The contemplative Paradise Threatened presents itself immediately as a completely unique film, almost like a virtual visit to a museum displaying the precious works of photographer Heinrich Kühn, one of the most important precursors of modernism.
Pictures of a distant world
Family scenes and portraits of children playing in the fields. Beautiful women – often shown from behind – and evocative landscapes that seem so reminiscent of a Pierre-Auguste Renoir painting. And again, still lifes, unclothed women and old toys. These are some of the images photographed by Heinrich Kühn (1866 – 1944), considered to be one of the first great photographers in history, when photography was not yet actually considered a form of artistic expression. Yet the world soon realised the great value of his works, which, in turn, helped to make him immortal. And in Paradise Threatened (original title: Das bedrohte Paradies), director Markus Heltschl has focused precisely on the figure of Kühn, on a real journey through the life and works of the Dresden-born – but Austrian by adoption – artist, as well as a true visual experience in the fascinating world of photography here at its origins. This documentary, made in 2015, was included, following the cancellation of the Diagonale 2020, in the programme Diagonale 2020 – The Unfinished.
Paradise Threatened presents itself immediately as a quite unique film, almost like a virtual visit to a museum displaying Kühn’s precious works. There are numerous academics, photographers and curators who, here, tell us about the artist’s life and approach to the new medium of photography. And next to some very exciting moments in which we are given a detailed look at how photographs were developed in those days by patiently exposing the negatives, there are also amusing anecdotes about the exhausting preparation work carried out by Kühn before taking a photograph, with long waits in order to get the right exposure or long moments in which his children had to wait still before the photos were finally taken.
Scrupulous in the development of his works, clever inventor, used to draw even preparatory sketches before taking a photo, Heinrich Kühn was one of the first – together with his friends and colleagues Alfred Stieglitz and Edward Steichen – to experiment with the use of new means in order to obtain an ever higher quality of his works. And if, thanks above all to the autochromatic plates invented by the Lumière brothers, it was possible to take the first colour photographs, then, from the early 20th century onwards, his works are even more reminiscent of Impressionist and Post-Impressionist paintings, from those of Renoir himself, without forgetting the works of Georges Seurat or even Caspar David Friedrich, with their soft, slightly blurred colours and contemplative images of a quiet bourgeois life. The image of an ideal world that existed only at the beginning of the 20th century, but was, unfortunately, ruined forever with the outbreak of the World War I.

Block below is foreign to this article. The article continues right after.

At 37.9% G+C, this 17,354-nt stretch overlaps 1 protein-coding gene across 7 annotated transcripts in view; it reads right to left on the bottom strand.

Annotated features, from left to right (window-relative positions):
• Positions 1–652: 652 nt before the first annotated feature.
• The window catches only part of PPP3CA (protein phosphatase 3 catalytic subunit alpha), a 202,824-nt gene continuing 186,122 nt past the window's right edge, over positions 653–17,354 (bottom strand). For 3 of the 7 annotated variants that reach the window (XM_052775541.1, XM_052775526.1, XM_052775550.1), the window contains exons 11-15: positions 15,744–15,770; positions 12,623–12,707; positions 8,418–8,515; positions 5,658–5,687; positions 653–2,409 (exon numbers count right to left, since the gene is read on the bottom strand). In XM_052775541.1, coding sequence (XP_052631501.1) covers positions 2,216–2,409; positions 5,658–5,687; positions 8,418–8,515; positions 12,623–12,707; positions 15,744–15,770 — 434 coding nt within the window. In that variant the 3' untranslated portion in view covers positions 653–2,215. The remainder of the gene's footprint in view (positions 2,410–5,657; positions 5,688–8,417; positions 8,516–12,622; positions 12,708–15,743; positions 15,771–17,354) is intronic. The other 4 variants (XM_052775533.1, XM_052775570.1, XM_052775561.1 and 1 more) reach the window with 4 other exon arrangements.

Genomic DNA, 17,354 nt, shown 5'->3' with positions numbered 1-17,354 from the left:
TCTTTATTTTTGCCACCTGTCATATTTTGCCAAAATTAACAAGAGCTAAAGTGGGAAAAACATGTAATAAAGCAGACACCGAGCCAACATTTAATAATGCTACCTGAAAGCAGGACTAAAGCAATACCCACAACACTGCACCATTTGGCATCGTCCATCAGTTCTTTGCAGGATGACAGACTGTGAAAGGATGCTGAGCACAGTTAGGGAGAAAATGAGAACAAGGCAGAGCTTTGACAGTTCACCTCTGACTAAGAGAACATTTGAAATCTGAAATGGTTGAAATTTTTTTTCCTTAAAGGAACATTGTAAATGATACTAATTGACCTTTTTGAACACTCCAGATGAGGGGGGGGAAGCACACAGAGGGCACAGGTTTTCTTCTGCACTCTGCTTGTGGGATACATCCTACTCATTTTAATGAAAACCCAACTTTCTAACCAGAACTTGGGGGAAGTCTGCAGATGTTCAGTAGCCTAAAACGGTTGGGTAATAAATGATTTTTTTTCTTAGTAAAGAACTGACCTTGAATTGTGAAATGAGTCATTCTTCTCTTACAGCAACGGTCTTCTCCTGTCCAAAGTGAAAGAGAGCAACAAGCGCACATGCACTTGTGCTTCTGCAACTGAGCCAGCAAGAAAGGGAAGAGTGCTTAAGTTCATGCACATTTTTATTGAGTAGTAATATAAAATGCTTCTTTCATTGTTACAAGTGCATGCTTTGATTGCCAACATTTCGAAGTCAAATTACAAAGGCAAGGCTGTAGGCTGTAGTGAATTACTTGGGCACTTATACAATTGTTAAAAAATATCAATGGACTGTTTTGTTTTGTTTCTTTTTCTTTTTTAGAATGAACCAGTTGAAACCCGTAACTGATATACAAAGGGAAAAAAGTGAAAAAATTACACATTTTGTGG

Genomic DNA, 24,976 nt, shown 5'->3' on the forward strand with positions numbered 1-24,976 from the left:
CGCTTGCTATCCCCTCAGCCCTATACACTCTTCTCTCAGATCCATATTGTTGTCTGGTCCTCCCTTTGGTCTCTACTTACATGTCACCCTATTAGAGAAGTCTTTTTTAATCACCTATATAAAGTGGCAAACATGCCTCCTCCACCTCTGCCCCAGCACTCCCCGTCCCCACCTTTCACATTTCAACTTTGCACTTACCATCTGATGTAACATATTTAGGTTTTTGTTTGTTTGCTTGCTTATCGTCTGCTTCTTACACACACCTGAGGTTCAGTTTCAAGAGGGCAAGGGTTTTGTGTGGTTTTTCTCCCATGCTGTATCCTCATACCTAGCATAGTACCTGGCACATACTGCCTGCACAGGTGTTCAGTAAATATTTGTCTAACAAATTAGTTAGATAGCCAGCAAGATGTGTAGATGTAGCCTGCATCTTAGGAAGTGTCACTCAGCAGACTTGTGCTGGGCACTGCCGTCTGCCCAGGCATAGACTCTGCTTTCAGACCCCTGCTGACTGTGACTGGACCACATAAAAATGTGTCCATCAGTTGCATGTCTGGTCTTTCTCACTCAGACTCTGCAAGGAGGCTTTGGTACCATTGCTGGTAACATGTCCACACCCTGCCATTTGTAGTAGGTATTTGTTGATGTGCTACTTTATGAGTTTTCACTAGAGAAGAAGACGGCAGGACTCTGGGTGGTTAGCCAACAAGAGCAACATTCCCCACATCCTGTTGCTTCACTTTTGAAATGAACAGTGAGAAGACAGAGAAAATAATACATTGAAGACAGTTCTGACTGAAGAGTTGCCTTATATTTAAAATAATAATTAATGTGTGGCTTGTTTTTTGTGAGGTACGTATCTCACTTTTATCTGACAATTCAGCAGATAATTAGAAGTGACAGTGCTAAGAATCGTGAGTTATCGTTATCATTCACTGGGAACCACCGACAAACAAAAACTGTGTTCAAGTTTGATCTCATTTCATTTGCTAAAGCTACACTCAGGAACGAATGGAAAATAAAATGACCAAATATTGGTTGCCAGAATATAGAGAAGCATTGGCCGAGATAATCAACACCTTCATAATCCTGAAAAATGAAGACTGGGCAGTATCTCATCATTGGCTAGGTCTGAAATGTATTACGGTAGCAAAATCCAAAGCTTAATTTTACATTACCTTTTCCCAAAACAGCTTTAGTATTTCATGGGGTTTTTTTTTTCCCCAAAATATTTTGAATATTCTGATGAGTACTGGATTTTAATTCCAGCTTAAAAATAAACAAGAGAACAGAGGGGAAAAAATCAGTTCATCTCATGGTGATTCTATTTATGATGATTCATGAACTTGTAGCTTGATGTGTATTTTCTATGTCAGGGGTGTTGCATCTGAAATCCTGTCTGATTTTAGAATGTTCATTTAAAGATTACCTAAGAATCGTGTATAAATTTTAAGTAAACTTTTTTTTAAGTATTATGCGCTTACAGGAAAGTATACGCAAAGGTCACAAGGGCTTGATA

And Markus Heltschl, in this precious Paradise Threatened, has tried as much as possible to reproduce the world photographed by Heinrich Kühn, opting for an essential and contemplative mise-en-scene, within which the interviews alternate with long moments in which, one after the other, we are shown Kühn’s photographs, for a series of magnetic pictures whose power is further enriched by a quiet piano accompaniment. And so, at the end of the screening, we have the impression of having almost woken up from a dream or of having just come out of a museum, enriched by the knowledge of a new world for one of the most important precursors of modernism in photography, as well as one of the most important photographers in art history.
Original title: Das bedrohte Paradies
Directed by: Markus Heltschl
Country/year: Austria / 2015
Running time: 90’
Screenplay: Markus Heltschl
Cinematography: Jan Betke, Bernd Neuburger
Produced by: Markus Heltschl